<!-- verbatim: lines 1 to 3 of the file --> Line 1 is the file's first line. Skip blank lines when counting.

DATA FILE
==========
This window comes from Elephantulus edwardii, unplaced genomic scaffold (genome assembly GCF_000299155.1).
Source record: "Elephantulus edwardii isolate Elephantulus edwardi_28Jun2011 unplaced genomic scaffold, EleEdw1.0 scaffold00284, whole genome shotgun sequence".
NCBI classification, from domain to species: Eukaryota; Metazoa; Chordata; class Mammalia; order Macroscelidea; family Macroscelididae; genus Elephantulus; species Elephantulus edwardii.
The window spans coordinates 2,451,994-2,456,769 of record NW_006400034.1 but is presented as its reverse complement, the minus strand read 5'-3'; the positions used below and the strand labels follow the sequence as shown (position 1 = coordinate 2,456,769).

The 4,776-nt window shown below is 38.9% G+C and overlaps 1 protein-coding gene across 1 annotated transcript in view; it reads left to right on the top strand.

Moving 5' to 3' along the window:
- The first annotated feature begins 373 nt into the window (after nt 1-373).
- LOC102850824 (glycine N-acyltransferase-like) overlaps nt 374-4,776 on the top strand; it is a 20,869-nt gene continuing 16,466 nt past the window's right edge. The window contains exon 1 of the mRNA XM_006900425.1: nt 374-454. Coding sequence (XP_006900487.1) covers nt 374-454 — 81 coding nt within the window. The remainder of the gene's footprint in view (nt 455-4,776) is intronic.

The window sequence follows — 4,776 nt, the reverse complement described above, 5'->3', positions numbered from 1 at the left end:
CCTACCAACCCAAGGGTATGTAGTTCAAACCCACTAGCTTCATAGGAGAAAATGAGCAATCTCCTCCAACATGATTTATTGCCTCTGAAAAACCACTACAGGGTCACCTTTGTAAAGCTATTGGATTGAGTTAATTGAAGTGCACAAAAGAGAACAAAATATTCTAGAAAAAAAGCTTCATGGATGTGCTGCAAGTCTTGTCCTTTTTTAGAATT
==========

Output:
This window comes from Elephantulus edwardii, unplaced genomic scaffold (genome assembly GCF_000299155.1).
Source record: "Elephantulus edwardii isolate Elephantulus edwardi_28Jun2011 unplaced genomic scaffold, EleEdw1.0 scaffold00284, whole genome shotgun sequence".
NCBI classification, from domain to species: Eukaryota; Metazoa; Chordata; class Mammalia; order Macroscelidea; family Macroscelididae; genus Elephantulus; species Elephantulus edwardii.